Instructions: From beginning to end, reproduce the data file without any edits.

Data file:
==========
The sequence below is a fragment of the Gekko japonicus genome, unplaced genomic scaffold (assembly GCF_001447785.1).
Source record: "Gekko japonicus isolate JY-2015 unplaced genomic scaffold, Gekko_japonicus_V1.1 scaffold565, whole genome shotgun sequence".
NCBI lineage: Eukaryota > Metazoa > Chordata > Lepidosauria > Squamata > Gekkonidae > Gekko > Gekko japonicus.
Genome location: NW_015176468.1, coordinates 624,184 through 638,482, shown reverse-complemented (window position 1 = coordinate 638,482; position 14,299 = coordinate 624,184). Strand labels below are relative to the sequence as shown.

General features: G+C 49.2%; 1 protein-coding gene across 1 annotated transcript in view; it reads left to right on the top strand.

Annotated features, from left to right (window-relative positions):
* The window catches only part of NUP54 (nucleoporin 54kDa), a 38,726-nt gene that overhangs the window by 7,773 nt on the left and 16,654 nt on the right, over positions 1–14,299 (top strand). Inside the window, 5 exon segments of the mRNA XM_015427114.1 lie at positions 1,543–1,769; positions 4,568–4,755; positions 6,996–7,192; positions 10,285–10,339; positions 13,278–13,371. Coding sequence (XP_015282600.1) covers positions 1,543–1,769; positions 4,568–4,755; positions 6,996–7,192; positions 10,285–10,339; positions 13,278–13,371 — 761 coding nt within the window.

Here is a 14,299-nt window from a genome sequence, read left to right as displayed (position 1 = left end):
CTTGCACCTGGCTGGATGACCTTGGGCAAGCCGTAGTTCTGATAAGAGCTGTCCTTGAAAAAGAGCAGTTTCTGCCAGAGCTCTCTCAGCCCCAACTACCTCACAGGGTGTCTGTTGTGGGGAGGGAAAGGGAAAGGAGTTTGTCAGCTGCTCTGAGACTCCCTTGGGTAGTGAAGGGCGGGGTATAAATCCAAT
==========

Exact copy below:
The sequence below is a fragment of the Gekko japonicus genome, unplaced genomic scaffold (assembly GCF_001447785.1).
Source record: "Gekko japonicus isolate JY-2015 unplaced genomic scaffold, Gekko_japonicus_V1.1 scaffold565, whole genome shotgun sequence".
NCBI lineage: Eukaryota > Metazoa > Chordata > Lepidosauria > Squamata > Gekkonidae > Gekko > Gekko japonicus.
Genome location: NW_015176468.1, coordinates 624,184 through 638,482, shown reverse-complemented (window position 1 = coordinate 638,482; position 14,299 = coordinate 624,184). Strand labels below are relative to the sequence as shown.

General features: G+C 49.2%; 1 protein-coding gene across 1 annotated transcript in view; it reads left to right on the top strand.

Annotated features, from left to right (window-relative positions):
* The window catches only part of NUP54 (nucleoporin 54kDa), a 38,726-nt gene that overhangs the window by 7,773 nt on the left and 16,654 nt on the right, over positions 1–14,299 (top strand). Inside the window, 5 exon segments of the mRNA XM_015427114.1 lie at positions 1,543–1,769; positions 4,568–4,755; positions 6,996–7,192; positions 10,285–10,339; positions 13,278–13,371. Coding sequence (XP_015282600.1) covers positions 1,543–1,769; positions 4,568–4,755; positions 6,996–7,192; positions 10,285–10,339; positions 13,278–13,371 — 761 coding nt within the window.

Here is a 14,299-nt window from a genome sequence, read left to right as displayed (position 1 = left end):
CTTGCACCTGGCTGGATGACCTTGGGCAAGCCGTAGTTCTGATAAGAGCTGTCCTTGAAAAAGAGCAGTTTCTGCCAGAGCTCTCTCAGCCCCAACTACCTCACAGGGTGTCTGTTGTGGGGAGGGAAAGGGAAAGGAGTTTGTCAGCTGCTCTGAGACTCCCTTGGGTAGTGAAGGGCGGGGTATAAATCCAAT